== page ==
Reading is often a big concern for families who are choosing a path outside of tradition schooling. I have had the pleasure of being surrounded with the kinds of folks who have had an unwavering trust that their children will come to reading on their own terms and at their own pace. This had buoyed by own confidence in watching and waiting alongside my boys.
This week my youngest son showed me that the traditional thinking of the steps to pre-reading and eventually reading never would have worked for him. He is nearing seven. He can not tell you all the letters of the alphabet by name. He certainly can not tell you the sound each of those letters makes. But he can read and write. He is at the very beginning of the life long process of reading and writing. But the fact of the matter is the boy is reading,writing and typing without what most teachers would tell you are the building blocks to literacy.
From a very young age the task of identifying letters, sounds and even the alphabet song frustrated him to no end. I wondered if this was a sign of some sort of learning struggle. And had to do my own work to drop the urge to label or support. I just left him alone (okay not like in a dark corner sink or swim way but in a here’s a literacy rich learning world around you I trust you way). When we were at the park the other evening he noticed some writing on my bicycle seat.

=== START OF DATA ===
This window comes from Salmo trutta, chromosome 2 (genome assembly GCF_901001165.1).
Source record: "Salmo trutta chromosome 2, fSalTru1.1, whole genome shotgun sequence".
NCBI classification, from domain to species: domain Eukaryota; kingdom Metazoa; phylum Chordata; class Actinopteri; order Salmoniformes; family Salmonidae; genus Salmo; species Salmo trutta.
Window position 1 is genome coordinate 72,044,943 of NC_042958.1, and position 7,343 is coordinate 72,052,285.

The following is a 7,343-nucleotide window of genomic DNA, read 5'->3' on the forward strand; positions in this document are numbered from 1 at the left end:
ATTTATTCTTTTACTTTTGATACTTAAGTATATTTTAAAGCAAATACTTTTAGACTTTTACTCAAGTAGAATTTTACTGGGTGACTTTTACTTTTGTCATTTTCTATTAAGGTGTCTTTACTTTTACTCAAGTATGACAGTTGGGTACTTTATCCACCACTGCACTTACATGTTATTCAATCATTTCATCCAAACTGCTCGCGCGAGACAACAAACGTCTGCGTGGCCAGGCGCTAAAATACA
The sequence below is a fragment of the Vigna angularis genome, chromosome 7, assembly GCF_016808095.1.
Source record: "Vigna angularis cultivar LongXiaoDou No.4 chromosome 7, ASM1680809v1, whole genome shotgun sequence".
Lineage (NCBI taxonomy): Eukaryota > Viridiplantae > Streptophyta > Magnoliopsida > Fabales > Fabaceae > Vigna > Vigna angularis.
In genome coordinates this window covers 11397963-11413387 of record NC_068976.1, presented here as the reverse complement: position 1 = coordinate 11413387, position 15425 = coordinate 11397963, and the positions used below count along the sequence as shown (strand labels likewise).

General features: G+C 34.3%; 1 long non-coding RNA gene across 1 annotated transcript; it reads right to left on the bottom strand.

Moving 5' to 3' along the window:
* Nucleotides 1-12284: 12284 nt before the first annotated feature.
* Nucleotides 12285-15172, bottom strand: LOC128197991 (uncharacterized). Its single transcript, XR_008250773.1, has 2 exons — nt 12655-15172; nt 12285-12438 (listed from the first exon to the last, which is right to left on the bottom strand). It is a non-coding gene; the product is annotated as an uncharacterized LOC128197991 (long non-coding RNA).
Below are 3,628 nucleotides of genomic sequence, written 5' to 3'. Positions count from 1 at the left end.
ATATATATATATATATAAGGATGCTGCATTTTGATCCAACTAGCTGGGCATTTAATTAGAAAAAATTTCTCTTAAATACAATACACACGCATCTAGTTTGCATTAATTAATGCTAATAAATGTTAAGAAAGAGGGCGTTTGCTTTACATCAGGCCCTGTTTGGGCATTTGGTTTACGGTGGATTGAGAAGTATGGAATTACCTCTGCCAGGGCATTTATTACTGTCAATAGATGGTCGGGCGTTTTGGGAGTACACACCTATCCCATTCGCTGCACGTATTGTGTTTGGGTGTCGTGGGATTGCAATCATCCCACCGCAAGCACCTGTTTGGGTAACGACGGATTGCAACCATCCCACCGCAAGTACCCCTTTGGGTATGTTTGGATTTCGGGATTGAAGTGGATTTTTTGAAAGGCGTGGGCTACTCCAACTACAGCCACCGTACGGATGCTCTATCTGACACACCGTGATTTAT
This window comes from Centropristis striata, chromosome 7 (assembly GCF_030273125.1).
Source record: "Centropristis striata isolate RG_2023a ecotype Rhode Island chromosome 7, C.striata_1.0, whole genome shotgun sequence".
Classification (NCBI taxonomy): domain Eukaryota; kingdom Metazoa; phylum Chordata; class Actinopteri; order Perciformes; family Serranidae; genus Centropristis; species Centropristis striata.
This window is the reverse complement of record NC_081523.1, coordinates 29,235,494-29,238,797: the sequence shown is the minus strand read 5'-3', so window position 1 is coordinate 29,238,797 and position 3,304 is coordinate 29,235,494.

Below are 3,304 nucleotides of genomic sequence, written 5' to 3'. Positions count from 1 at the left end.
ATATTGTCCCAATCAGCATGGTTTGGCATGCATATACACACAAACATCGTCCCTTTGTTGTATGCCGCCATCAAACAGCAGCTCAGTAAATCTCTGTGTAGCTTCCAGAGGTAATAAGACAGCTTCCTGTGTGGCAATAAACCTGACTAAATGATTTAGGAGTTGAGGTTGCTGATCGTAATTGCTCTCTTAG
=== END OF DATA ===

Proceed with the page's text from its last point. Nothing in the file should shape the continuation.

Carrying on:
“What’s that word?”
“Oh, I get it. There an o and then the letter that starts my name and then the one at the end of give and the one you need two of to spell dad.”
I was in utter amazement at him, the depth of this knowledge of words, spelling and just how fabulously he had devised this very personalized way of decoding the written word around him.
He was in fact so proud of his new word that he typed in out several times in Minecraft the following day (and taught all his buddies who were playing how one spells demo).
The brilliance for me comes in being affirmed in the fact that there is no ONE way to learn how to read. There are in fact countless was to get there and if given the freedom each child will joyfully find the path that best suits them.
How fabulous is this post?!? It gave me goose bumps!
My daughter is a very strong right-brained learner and her path to reading has been completely fascinating to me. We did do some phonics curriculum junk when she was young, briefly, but thankfully I realized early on that it wasn’t actually helping her read. I have learned so much, watching her learn to read.